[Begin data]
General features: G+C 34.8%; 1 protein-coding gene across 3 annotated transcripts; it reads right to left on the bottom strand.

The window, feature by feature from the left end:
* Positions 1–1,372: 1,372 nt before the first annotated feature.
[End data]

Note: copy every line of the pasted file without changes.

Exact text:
General features: G+C 34.8%; 1 protein-coding gene across 3 annotated transcripts; it reads right to left on the bottom strand.

The window, feature by feature from the left end:
* Positions 1–1,372: 1,372 nt before the first annotated feature.